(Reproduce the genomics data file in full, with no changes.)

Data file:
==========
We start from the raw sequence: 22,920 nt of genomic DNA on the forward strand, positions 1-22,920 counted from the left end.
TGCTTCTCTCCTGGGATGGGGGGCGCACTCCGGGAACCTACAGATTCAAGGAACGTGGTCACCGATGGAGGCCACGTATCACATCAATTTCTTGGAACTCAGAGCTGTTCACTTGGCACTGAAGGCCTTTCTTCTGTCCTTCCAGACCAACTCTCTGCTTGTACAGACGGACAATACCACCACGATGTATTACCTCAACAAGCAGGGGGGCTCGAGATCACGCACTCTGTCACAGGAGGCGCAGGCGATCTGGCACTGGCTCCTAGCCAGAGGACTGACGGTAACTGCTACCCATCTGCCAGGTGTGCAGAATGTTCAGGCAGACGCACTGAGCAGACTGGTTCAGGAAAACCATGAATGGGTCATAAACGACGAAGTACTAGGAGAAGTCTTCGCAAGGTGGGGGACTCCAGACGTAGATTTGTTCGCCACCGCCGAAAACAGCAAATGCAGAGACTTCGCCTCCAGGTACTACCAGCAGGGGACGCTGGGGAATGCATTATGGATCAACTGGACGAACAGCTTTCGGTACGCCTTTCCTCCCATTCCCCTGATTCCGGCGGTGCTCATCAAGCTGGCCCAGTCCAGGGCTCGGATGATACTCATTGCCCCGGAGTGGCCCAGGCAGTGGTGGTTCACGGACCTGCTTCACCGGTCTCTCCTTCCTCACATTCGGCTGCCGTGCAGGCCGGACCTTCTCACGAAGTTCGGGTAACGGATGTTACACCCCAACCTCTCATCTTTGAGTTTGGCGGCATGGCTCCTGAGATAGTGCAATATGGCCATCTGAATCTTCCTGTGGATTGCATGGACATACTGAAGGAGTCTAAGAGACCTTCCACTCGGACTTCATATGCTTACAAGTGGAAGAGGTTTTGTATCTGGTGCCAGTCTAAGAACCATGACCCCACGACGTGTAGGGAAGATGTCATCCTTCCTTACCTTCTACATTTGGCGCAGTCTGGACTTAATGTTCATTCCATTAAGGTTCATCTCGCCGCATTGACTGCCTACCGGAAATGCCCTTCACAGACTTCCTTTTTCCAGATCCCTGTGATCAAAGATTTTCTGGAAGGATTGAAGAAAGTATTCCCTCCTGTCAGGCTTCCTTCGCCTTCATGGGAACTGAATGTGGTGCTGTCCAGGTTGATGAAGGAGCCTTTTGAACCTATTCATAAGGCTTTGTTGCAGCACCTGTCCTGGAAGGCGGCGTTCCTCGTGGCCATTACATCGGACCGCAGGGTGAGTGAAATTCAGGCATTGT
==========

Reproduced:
We start from the raw sequence: 22,920 nt of genomic DNA on the forward strand, positions 1-22,920 counted from the left end.
TGCTTCTCTCCTGGGATGGGGGGCGCACTCCGGGAACCTACAGATTCAAGGAACGTGGTCACCGATGGAGGCCACGTATCACATCAATTTCTTGGAACTCAGAGCTGTTCACTTGGCACTGAAGGCCTTTCTTCTGTCCTTCCAGACCAACTCTCTGCTTGTACAGACGGACAATACCACCACGATGTATTACCTCAACAAGCAGGGGGGCTCGAGATCACGCACTCTGTCACAGGAGGCGCAGGCGATCTGGCACTGGCTCCTAGCCAGAGGACTGACGGTAACTGCTACCCATCTGCCAGGTGTGCAGAATGTTCAGGCAGACGCACTGAGCAGACTGGTTCAGGAAAACCATGAATGGGTCATAAACGACGAAGTACTAGGAGAAGTCTTCGCAAGGTGGGGGACTCCAGACGTAGATTTGTTCGCCACCGCCGAAAACAGCAAATGCAGAGACTTCGCCTCCAGGTACTACCAGCAGGGGACGCTGGGGAATGCATTATGGATCAACTGGACGAACAGCTTTCGGTACGCCTTTCCTCCCATTCCCCTGATTCCGGCGGTGCTCATCAAGCTGGCCCAGTCCAGGGCTCGGATGATACTCATTGCCCCGGAGTGGCCCAGGCAGTGGTGGTTCACGGACCTGCTTCACCGGTCTCTCCTTCCTCACATTCGGCTGCCGTGCAGGCCGGACCTTCTCACGAAGTTCGGGTAACGGATGTTACACCCCAACCTCTCATCTTTGAGTTTGGCGGCATGGCTCCTGAGATAGTGCAATATGGCCATCTGAATCTTCCTGTGGATTGCATGGACATACTGAAGGAGTCTAAGAGACCTTCCACTCGGACTTCATATGCTTACAAGTGGAAGAGGTTTTGTATCTGGTGCCAGTCTAAGAACCATGACCCCACGACGTGTAGGGAAGATGTCATCCTTCCTTACCTTCTACATTTGGCGCAGTCTGGACTTAATGTTCATTCCATTAAGGTTCATCTCGCCGCATTGACTGCCTACCGGAAATGCCCTTCACAGACTTCCTTTTTCCAGATCCCTGTGATCAAAGATTTTCTGGAAGGATTGAAGAAAGTATTCCCTCCTGTCAGGCTTCCTTCGCCTTCATGGGAACTGAATGTGGTGCTGTCCAGGTTGATGAAGGAGCCTTTTGAACCTATTCATAAGGCTTTGTTGCAGCACCTGTCCTGGAAGGCGGCGTTCCTCGTGGCCATTACATCGGACCGCAGGGTGAGTGAAATTCAGGCATTGT